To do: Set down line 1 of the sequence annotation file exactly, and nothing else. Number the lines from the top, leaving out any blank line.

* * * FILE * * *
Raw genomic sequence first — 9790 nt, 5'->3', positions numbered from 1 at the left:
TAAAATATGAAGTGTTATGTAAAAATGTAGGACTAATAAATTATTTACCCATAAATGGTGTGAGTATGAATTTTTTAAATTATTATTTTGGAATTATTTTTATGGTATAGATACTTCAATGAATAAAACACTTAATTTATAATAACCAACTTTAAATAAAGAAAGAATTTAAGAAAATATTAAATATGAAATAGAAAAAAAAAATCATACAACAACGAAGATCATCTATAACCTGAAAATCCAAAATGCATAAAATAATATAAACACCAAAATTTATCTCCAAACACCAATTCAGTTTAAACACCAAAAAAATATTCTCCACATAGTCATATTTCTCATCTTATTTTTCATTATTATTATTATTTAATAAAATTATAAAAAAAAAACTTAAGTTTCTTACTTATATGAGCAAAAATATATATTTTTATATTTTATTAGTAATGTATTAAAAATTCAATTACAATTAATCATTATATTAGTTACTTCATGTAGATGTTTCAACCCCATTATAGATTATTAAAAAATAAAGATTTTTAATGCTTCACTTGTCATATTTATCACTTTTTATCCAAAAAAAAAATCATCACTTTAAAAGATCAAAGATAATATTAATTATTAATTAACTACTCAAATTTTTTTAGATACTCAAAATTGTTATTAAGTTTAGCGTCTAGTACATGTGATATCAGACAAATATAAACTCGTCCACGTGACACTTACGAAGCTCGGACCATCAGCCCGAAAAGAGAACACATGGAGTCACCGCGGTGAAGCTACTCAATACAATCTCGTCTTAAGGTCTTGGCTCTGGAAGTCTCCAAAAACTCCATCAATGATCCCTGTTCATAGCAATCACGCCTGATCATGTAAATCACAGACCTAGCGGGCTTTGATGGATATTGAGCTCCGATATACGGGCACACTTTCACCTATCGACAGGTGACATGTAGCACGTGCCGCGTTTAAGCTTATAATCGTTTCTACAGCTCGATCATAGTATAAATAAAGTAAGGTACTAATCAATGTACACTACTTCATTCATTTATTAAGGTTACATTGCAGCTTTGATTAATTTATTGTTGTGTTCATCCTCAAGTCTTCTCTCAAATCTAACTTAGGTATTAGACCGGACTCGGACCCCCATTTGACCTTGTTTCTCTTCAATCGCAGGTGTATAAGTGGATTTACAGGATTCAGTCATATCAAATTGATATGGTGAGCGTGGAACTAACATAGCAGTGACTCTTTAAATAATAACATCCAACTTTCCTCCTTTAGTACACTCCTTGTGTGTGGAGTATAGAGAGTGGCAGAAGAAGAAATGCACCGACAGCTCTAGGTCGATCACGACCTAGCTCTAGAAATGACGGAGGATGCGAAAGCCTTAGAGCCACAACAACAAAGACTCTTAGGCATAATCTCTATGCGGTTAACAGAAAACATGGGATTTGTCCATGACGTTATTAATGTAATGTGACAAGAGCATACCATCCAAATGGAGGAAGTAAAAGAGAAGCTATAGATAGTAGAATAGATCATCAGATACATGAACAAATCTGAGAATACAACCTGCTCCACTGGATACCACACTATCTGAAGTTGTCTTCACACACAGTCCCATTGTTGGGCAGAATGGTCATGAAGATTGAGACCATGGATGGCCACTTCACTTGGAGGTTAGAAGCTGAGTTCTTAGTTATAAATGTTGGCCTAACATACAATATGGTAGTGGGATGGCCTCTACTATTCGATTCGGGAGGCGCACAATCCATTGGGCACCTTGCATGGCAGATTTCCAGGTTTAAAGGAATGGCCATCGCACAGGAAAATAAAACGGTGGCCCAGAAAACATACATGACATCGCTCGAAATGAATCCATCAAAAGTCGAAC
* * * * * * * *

Raw genomic sequence first — 9790 nt, 5'->3', positions numbered from 1 at the left: